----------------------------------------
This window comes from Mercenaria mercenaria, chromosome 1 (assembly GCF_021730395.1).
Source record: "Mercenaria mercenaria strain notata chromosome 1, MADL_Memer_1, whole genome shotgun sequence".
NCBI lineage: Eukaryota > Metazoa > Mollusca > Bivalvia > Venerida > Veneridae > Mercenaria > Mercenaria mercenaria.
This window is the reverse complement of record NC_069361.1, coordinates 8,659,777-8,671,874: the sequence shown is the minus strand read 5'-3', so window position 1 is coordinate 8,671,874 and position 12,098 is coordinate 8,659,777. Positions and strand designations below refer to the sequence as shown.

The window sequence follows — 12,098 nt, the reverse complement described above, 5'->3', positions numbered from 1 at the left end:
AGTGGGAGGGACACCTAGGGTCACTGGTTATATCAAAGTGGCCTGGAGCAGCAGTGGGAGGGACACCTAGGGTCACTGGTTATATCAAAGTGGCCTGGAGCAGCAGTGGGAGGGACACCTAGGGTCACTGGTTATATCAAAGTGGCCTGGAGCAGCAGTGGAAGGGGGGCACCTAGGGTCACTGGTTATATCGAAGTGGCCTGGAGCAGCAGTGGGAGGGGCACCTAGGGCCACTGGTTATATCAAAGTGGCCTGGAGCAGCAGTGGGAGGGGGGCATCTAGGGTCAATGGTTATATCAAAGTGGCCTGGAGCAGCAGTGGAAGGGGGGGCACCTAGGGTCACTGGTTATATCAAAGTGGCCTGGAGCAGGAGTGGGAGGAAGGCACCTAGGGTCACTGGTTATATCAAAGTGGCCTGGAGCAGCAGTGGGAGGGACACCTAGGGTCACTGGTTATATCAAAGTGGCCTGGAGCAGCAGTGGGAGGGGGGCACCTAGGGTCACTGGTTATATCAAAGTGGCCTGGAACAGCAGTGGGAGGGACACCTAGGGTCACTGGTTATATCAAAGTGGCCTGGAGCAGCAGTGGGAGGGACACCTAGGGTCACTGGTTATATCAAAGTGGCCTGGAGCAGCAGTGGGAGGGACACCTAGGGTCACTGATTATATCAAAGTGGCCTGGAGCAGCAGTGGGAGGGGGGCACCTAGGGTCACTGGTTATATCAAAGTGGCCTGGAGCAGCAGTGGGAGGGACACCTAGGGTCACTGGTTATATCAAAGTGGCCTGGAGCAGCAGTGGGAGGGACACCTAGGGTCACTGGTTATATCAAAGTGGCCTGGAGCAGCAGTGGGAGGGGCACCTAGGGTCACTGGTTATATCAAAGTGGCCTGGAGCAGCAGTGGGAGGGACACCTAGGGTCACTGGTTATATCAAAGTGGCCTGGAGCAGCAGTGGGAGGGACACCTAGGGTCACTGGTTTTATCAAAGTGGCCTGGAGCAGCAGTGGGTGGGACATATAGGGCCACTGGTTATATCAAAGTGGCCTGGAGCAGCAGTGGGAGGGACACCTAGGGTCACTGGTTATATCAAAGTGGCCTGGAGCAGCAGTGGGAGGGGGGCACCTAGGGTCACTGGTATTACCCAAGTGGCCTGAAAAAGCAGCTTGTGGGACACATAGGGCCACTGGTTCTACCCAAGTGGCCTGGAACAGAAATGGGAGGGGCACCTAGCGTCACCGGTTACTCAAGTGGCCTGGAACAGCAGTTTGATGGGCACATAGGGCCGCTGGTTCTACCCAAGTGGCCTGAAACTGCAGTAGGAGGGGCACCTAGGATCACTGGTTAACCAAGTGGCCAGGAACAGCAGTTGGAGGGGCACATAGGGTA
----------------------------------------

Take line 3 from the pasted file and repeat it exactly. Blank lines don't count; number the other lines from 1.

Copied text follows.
NCBI lineage: Eukaryota > Metazoa > Mollusca > Bivalvia > Venerida > Veneridae > Mercenaria > Mercenaria mercenaria.